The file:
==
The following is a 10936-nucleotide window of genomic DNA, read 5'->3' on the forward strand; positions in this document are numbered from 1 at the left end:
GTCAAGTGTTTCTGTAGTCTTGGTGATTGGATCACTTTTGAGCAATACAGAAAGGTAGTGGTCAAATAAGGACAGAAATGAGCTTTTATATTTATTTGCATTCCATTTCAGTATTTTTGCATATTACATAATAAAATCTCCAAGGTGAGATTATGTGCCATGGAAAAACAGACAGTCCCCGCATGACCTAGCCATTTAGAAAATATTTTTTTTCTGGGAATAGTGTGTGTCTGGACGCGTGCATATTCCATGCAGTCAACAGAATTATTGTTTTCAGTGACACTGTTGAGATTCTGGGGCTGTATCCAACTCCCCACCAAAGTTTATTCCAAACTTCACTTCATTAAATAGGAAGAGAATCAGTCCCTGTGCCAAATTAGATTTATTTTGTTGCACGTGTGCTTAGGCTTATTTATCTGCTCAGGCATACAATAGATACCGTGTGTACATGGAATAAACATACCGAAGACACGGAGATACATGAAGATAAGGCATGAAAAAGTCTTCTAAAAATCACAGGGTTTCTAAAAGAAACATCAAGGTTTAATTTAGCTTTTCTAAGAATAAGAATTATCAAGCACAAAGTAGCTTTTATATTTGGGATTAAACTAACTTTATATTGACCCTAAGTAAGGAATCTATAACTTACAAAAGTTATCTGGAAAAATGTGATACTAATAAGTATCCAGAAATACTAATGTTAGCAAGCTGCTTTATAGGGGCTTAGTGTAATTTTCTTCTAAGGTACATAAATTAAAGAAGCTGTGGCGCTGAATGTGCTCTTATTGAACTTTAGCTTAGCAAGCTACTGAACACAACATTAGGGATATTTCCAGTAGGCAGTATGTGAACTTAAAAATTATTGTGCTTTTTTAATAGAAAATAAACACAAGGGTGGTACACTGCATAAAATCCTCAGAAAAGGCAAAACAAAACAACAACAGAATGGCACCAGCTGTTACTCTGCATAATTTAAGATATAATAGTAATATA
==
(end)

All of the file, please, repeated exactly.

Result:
The following is a 10936-nucleotide window of genomic DNA, read 5'->3' on the forward strand; positions in this document are numbered from 1 at the left end:
GTCAAGTGTTTCTGTAGTCTTGGTGATTGGATCACTTTTGAGCAATACAGAAAGGTAGTGGTCAAATAAGGACAGAAATGAGCTTTTATATTTATTTGCATTCCATTTCAGTATTTTTGCATATTACATAATAAAATCTCCAAGGTGAGATTATGTGCCATGGAAAAACAGACAGTCCCCGCATGACCTAGCCATTTAGAAAATATTTTTTTTCTGGGAATAGTGTGTGTCTGGACGCGTGCATATTCCATGCAGTCAACAGAATTATTGTTTTCAGTGACACTGTTGAGATTCTGGGGCTGTATCCAACTCCCCACCAAAGTTTATTCCAAACTTCACTTCATTAAATAGGAAGAGAATCAGTCCCTGTGCCAAATTAGATTTATTTTGTTGCACGTGTGCTTAGGCTTATTTATCTGCTCAGGCATACAATAGATACCGTGTGTACATGGAATAAACATACCGAAGACACGGAGATACATGAAGATAAGGCATGAAAAAGTCTTCTAAAAATCACAGGGTTTCTAAAAGAAACATCAAGGTTTAATTTAGCTTTTCTAAGAATAAGAATTATCAAGCACAAAGTAGCTTTTATATTTGGGATTAAACTAACTTTATATTGACCCTAAGTAAGGAATCTATAACTTACAAAAGTTATCTGGAAAAATGTGATACTAATAAGTATCCAGAAATACTAATGTTAGCAAGCTGCTTTATAGGGGCTTAGTGTAATTTTCTTCTAAGGTACATAAATTAAAGAAGCTGTGGCGCTGAATGTGCTCTTATTGAACTTTAGCTTAGCAAGCTACTGAACACAACATTAGGGATATTTCCAGTAGGCAGTATGTGAACTTAAAAATTATTGTGCTTTTTTAATAGAAAATAAACACAAGGGTGGTACACTGCATAAAATCCTCAGAAAAGGCAAAACAAAACAACAACAGAATGGCACCAGCTGTTACTCTGCATAATTTAAGATATAATAGTAATATA